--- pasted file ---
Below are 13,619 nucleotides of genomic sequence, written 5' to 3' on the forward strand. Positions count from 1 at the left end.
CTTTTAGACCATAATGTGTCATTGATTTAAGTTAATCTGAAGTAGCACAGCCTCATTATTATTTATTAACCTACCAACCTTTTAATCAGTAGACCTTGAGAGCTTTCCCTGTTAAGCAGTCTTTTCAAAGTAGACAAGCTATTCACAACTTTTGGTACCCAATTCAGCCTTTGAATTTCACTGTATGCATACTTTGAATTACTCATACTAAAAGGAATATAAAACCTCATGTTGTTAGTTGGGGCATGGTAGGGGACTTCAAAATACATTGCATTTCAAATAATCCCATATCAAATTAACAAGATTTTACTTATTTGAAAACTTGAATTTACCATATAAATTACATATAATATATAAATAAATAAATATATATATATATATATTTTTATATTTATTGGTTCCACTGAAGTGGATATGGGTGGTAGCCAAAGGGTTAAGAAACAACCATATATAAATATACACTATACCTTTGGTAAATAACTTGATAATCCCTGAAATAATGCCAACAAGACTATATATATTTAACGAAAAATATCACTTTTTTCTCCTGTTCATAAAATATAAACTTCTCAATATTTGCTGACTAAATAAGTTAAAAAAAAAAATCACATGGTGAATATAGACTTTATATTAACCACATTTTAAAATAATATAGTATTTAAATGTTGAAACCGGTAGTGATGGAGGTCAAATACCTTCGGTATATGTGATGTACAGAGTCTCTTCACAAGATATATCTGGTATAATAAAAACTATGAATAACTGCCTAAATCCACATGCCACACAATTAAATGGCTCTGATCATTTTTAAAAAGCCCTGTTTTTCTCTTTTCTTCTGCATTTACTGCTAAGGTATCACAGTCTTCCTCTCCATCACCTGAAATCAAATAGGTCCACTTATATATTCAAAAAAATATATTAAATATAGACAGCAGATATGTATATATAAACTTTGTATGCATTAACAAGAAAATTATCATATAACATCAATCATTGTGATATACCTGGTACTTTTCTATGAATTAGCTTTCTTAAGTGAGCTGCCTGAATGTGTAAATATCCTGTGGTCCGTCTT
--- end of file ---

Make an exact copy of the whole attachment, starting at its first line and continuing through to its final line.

Below are 13,619 nucleotides of genomic sequence, written 5' to 3' on the forward strand. Positions count from 1 at the left end.
CTTTTAGACCATAATGTGTCATTGATTTAAGTTAATCTGAAGTAGCACAGCCTCATTATTATTTATTAACCTACCAACCTTTTAATCAGTAGACCTTGAGAGCTTTCCCTGTTAAGCAGTCTTTTCAAAGTAGACAAGCTATTCACAACTTTTGGTACCCAATTCAGCCTTTGAATTTCACTGTATGCATACTTTGAATTACTCATACTAAAAGGAATATAAAACCTCATGTTGTTAGTTGGGGCATGGTAGGGGACTTCAAAATACATTGCATTTCAAATAATCCCATATCAAATTAACAAGATTTTACTTATTTGAAAACTTGAATTTACCATATAAATTACATATAATATATAAATAAATAAATATATATATATATATATTTTTATATTTATTGGTTCCACTGAAGTGGATATGGGTGGTAGCCAAAGGGTTAAGAAACAACCATATATAAATATACACTATACCTTTGGTAAATAACTTGATAATCCCTGAAATAATGCCAACAAGACTATATATATTTAACGAAAAATATCACTTTTTTCTCCTGTTCATAAAATATAAACTTCTCAATATTTGCTGACTAAATAAGTTAAAAAAAAAAATCACATGGTGAATATAGACTTTATATTAACCACATTTTAAAATAATATAGTATTTAAATGTTGAAACCGGTAGTGATGGAGGTCAAATACCTTCGGTATATGTGATGTACAGAGTCTCTTCACAAGATATATCTGGTATAATAAAAACTATGAATAACTGCCTAAATCCACATGCCACACAATTAAATGGCTCTGATCATTTTTAAAAAGCCCTGTTTTTCTCTTTTCTTCTGCATTTACTGCTAAGGTATCACAGTCTTCCTCTCCATCACCTGAAATCAAATAGGTCCACTTATATATTCAAAAAAATATATTAAATATAGACAGCAGATATGTATATATAAACTTTGTATGCATTAACAAGAAAATTATCATATAACATCAATCATTGTGATATACCTGGTACTTTTCTATGAATTAGCTTTCTTAAGTGAGCTGCCTGAATGTGTAAATATCCTGTGGTCCGTCTT